The conventional wisdom is that items cost more at a convenience store than they do at a grocery store because we are “paying for convenience” at the convenience store. But it dawned on me the other day that everything we pay is for convenience.
When you buy a pizza at a takeout place, you are paying for the convenience of not making your own pizza; making pizza yourself would be cheaper, but would consume a lot of time. Similarly, when you get an oil change you are paying for convenience; you could change the oil yourself, but it’s so much easier to let someone else do it. You buy fuel at the gas station for the convenience of driving; you could walk everywhere, but that would be inconvenient. These are easy examples. Now for a harder one:
When you go to the emergency room with a broken arm, you are paying for convenience. You don’t have to get the arm fixed. You could resign yourself to a life with one gimpy arm, or you could try to fix it yourself, but these alternatives are awfully inconvenient. You’re better off paying for a trained professional to help. The same goes for legal, accounting, and other professional services.
What about the shopping example I started with? Grocery stores are less convenient than convenience stores, and wholesale outlets are less convenient than grocery stores, so we know that we sometimes pay for a store’s convenience. But there is also temporal convenience: for example, buying a swimming suit in June is more convenient than waiting for the end-of-summer closeout sales in August. The convenience of having something right now is often costly. Another example is seeing a movie in the theater instead of waiting for it to come out on dvd.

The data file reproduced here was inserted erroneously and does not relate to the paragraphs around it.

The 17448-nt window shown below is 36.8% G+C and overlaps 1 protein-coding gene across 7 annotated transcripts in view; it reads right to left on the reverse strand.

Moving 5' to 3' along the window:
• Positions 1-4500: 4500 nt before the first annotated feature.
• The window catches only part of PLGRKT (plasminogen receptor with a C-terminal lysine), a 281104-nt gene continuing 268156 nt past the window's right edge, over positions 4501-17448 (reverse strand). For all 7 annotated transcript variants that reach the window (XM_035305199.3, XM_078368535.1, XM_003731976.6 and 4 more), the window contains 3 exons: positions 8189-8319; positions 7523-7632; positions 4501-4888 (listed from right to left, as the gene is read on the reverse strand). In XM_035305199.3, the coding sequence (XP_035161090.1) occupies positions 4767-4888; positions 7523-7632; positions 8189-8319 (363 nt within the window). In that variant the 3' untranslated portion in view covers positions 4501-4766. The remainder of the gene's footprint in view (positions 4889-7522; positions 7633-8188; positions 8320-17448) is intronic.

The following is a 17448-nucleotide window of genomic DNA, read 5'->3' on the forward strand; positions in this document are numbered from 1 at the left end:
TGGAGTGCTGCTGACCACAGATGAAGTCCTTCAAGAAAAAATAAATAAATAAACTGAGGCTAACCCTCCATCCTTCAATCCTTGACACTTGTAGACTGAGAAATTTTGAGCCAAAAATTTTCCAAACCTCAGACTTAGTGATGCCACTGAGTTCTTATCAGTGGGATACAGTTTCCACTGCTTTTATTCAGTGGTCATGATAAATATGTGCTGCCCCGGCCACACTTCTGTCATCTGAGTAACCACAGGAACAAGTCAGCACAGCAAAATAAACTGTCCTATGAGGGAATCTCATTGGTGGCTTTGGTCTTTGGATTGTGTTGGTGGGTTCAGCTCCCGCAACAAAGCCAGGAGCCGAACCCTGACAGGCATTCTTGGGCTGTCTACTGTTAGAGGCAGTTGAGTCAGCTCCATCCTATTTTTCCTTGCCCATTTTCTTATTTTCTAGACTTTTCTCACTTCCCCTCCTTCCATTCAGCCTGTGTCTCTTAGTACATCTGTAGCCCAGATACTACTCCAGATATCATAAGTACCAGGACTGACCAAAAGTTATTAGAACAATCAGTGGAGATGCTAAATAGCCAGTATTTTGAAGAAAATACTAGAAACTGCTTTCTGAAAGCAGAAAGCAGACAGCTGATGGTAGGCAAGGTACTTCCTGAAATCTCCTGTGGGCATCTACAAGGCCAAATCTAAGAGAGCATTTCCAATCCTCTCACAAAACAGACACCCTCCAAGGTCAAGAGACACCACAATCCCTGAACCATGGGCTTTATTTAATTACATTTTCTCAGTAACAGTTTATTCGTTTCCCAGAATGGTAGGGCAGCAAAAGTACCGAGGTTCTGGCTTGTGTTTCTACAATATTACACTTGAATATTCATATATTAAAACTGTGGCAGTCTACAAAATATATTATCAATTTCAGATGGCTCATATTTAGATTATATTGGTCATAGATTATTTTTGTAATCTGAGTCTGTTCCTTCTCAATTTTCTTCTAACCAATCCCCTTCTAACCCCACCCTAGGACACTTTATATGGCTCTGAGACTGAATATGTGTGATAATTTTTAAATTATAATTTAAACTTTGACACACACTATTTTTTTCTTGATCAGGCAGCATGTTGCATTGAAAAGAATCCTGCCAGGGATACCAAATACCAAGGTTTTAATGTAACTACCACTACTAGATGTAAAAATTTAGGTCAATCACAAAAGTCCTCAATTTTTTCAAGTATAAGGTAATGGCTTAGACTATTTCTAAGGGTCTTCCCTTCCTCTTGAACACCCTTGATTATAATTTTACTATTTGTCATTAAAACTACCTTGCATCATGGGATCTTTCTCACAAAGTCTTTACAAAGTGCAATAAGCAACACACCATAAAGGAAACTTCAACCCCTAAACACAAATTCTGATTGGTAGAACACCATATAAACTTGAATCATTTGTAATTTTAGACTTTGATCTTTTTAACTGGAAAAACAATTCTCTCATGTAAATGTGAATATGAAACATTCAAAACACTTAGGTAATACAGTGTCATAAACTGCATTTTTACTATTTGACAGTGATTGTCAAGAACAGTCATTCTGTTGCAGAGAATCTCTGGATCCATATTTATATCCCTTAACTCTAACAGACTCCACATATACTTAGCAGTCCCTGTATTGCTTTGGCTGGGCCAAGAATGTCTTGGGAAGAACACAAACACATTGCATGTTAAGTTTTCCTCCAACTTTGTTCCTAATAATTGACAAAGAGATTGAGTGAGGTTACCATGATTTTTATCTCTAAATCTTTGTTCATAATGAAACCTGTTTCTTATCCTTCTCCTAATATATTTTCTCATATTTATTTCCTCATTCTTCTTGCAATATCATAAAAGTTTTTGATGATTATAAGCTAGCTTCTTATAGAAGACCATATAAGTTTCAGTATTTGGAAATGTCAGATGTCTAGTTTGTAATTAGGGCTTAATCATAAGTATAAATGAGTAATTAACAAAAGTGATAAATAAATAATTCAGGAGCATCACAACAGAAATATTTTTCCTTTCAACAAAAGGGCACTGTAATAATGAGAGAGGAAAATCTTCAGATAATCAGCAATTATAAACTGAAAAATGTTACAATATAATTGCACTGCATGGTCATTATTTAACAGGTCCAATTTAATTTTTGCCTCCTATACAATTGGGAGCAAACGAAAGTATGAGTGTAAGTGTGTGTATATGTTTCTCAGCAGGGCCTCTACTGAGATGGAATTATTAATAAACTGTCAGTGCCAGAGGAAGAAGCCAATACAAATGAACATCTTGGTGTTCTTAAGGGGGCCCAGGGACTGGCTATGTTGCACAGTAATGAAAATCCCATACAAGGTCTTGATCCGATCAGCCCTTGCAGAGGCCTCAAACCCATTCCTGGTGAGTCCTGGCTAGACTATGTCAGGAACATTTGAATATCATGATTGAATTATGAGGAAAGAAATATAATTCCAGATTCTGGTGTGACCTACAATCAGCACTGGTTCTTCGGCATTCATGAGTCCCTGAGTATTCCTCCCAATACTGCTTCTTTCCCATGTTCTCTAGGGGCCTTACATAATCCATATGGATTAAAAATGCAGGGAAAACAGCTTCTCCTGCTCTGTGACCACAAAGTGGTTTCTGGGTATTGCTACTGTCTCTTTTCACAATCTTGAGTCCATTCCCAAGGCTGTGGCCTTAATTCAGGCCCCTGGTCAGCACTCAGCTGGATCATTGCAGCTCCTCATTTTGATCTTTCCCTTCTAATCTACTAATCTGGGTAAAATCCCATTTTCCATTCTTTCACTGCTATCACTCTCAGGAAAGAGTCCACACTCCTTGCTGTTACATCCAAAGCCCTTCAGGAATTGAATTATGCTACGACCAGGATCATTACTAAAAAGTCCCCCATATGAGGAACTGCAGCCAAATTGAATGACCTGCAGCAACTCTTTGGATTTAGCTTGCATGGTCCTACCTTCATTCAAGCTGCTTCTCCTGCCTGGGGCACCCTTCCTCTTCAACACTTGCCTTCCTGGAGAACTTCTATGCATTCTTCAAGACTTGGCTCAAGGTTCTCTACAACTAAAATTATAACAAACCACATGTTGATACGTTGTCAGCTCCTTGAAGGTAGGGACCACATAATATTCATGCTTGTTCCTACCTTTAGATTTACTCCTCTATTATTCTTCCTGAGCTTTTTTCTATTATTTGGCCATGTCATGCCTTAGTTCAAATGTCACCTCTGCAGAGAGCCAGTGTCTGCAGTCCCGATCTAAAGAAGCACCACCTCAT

Okay, so we agree that everything we buy is for convenience. What does that reality mean for us? It means that we need to decide which conveniences are most important. We all have limited time and money, so what convenience merits an expenditure of these valuable resources?
Generally, the convenience of being healthy is high in value, so I believe most people would be willing to pay a lot for that. The convenience of having a prepared meal at the very instant when we become hungry is relatively low in value; we can suppress our appetites for a couple hours while we travel home and cook our own meals. Between these extremes, there are a lot of judgment calls to make.
The next time you reach for your wallet, identify what convenience you are paying for. Is it worth the cost? Or could you use your resources to pay for a more valuable convenience, and put up with a little inconvenience in this instance?